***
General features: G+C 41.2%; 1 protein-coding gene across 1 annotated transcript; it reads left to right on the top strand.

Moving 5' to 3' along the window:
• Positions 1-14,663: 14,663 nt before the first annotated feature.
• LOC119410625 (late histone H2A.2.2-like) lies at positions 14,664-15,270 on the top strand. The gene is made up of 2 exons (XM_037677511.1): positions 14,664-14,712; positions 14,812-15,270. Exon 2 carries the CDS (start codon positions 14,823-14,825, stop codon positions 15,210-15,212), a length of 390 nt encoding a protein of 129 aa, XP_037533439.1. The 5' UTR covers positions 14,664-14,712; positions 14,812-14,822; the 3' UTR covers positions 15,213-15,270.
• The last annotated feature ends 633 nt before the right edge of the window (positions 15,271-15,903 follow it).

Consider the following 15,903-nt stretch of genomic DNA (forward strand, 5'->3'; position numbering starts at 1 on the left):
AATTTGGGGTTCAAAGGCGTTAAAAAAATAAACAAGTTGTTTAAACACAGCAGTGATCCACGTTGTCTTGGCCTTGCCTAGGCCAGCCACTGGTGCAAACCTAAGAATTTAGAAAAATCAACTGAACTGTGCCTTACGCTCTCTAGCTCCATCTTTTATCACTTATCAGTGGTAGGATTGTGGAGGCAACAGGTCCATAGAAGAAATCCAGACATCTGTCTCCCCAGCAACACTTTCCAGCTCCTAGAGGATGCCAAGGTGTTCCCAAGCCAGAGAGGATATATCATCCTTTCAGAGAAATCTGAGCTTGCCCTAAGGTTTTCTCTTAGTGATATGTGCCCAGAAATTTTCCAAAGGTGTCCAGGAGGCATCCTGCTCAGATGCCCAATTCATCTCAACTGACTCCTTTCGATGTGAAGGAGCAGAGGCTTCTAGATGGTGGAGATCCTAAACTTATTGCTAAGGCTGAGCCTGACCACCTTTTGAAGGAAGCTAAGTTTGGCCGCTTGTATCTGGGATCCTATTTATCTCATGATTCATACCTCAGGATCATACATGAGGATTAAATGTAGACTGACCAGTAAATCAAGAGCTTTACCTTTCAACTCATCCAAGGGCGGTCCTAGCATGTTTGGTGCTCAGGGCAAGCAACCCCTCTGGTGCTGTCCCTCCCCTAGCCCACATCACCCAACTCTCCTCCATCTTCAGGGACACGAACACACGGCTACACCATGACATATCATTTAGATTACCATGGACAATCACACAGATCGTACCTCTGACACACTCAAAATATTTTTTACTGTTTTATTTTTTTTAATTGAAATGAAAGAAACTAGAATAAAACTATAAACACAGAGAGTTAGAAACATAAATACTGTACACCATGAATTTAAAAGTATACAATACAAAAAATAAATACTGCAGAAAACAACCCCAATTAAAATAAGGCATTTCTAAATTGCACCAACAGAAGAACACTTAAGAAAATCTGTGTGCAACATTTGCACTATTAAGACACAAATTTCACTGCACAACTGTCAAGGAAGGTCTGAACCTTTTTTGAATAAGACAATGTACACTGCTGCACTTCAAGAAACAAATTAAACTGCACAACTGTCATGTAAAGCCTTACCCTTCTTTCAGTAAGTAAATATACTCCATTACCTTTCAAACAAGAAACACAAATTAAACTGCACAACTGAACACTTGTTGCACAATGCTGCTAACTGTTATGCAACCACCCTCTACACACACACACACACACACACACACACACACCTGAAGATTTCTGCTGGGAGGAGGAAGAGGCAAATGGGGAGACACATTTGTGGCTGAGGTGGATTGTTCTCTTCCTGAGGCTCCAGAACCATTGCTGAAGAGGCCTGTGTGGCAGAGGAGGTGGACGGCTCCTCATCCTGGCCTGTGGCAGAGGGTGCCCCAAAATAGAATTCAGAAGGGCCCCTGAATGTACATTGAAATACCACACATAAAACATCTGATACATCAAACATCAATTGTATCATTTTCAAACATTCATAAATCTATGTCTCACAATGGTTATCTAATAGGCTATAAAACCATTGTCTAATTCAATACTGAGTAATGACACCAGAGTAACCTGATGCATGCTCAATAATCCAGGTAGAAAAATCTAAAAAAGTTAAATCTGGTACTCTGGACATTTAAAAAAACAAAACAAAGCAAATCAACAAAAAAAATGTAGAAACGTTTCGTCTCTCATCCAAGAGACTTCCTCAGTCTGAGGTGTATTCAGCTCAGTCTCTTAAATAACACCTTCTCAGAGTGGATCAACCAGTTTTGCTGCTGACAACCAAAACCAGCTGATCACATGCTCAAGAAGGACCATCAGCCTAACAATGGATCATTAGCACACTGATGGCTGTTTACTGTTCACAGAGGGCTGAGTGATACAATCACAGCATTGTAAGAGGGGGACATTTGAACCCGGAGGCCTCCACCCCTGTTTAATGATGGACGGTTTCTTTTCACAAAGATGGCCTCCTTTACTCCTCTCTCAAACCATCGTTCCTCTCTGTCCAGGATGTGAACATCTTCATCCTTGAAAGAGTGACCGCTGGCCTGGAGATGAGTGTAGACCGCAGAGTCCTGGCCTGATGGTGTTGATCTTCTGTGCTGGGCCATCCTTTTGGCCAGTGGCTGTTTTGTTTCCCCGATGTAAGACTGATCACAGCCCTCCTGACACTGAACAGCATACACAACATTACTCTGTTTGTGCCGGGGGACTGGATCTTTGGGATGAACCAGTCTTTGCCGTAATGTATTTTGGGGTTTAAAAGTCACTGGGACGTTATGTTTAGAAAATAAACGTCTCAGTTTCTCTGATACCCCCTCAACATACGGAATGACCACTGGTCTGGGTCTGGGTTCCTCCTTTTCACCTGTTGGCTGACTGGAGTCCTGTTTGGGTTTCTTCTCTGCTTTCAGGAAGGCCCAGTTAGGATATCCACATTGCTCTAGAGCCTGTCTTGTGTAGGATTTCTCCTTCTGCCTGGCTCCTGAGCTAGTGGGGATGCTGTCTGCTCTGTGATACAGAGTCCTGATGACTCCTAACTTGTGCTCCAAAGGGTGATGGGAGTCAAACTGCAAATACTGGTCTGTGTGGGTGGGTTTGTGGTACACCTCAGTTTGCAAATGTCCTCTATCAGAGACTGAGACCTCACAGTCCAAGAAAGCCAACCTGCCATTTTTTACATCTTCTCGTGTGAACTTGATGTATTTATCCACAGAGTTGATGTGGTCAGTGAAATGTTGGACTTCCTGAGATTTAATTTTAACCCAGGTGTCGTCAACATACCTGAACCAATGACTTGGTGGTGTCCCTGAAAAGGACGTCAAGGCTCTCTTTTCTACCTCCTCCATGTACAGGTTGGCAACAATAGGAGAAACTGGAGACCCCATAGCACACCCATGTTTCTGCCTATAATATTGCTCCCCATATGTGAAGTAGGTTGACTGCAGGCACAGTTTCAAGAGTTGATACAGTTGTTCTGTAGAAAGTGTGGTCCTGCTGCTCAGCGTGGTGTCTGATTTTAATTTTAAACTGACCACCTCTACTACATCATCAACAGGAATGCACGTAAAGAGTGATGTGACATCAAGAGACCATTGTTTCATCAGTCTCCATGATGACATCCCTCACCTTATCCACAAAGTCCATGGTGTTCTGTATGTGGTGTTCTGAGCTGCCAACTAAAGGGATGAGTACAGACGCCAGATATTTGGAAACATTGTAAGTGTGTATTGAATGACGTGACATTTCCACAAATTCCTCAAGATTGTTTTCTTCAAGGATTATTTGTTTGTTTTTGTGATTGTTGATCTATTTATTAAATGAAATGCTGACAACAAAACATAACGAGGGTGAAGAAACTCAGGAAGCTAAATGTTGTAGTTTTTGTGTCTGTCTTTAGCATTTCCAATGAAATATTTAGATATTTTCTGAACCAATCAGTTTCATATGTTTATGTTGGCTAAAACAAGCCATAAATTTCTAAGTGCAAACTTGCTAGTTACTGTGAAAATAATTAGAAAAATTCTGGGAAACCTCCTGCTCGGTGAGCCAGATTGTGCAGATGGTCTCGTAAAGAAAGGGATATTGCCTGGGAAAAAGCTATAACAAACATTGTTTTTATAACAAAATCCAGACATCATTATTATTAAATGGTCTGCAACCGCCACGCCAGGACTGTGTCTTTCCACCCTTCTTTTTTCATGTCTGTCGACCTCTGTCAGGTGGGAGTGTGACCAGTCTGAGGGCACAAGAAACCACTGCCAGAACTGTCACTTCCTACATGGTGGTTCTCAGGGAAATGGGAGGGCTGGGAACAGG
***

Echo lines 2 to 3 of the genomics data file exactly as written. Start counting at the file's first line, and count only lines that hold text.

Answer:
Moving 5' to 3' along the window:
• Positions 1-14,663: 14,663 nt before the first annotated feature.